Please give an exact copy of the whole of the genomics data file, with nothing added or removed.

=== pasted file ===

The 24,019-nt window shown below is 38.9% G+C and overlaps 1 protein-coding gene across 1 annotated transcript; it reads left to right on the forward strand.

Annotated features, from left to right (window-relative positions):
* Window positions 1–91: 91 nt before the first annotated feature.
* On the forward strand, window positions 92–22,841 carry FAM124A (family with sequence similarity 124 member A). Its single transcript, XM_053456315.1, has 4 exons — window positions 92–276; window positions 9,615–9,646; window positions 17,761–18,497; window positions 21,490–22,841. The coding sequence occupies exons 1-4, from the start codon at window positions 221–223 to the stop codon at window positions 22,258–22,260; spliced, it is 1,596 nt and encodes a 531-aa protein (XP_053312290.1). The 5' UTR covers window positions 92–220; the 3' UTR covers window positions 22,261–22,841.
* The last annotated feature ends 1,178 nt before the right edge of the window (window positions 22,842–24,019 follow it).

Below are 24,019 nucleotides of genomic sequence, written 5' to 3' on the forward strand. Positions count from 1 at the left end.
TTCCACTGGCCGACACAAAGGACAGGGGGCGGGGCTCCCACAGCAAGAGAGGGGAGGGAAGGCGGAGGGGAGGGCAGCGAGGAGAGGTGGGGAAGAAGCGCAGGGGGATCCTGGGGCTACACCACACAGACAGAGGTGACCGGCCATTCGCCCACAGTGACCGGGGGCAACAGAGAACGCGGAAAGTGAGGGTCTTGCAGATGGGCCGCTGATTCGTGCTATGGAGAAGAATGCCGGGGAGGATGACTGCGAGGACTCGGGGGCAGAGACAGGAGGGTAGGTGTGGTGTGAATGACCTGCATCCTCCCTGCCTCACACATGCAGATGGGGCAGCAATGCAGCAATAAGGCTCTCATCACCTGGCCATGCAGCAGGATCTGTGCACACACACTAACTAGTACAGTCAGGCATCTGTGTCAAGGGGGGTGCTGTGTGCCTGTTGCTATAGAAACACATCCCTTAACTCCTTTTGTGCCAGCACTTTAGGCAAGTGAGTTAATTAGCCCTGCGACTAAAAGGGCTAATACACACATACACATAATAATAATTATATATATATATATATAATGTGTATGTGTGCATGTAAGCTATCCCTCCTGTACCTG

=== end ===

The 24,019-nt window shown below is 38.9% G+C and overlaps 1 protein-coding gene across 1 annotated transcript; it reads left to right on the forward strand.

Annotated features, from left to right (window-relative positions):
* Window positions 1–91: 91 nt before the first annotated feature.
* On the forward strand, window positions 92–22,841 carry FAM124A (family with sequence similarity 124 member A). Its single transcript, XM_053456315.1, has 4 exons — window positions 92–276; window positions 9,615–9,646; window positions 17,761–18,497; window positions 21,490–22,841. The coding sequence occupies exons 1-4, from the start codon at window positions 221–223 to the stop codon at window positions 22,258–22,260; spliced, it is 1,596 nt and encodes a 531-aa protein (XP_053312290.1). The 5' UTR covers window positions 92–220; the 3' UTR covers window positions 22,261–22,841.
* The last annotated feature ends 1,178 nt before the right edge of the window (window positions 22,842–24,019 follow it).

Below are 24,019 nucleotides of genomic sequence, written 5' to 3' on the forward strand. Positions count from 1 at the left end.
TTCCACTGGCCGACACAAAGGACAGGGGGCGGGGCTCCCACAGCAAGAGAGGGGAGGGAAGGCGGAGGGGAGGGCAGCGAGGAGAGGTGGGGAAGAAGCGCAGGGGGATCCTGGGGCTACACCACACAGACAGAGGTGACCGGCCATTCGCCCACAGTGACCGGGGGCAACAGAGAACGCGGAAAGTGAGGGTCTTGCAGATGGGCCGCTGATTCGTGCTATGGAGAAGAATGCCGGGGAGGATGACTGCGAGGACTCGGGGGCAGAGACAGGAGGGTAGGTGTGGTGTGAATGACCTGCATCCTCCCTGCCTCACACATGCAGATGGGGCAGCAATGCAGCAATAAGGCTCTCATCACCTGGCCATGCAGCAGGATCTGTGCACACACACTAACTAGTACAGTCAGGCATCTGTGTCAAGGGGGGTGCTGTGTGCCTGTTGCTATAGAAACACATCCCTTAACTCCTTTTGTGCCAGCACTTTAGGCAAGTGAGTTAATTAGCCCTGCGACTAAAAGGGCTAATACACACATACACATAATAATAATTATATATATATATATATAATGTGTATGTGTGCATGTAAGCTATCCCTCCTGTACCTG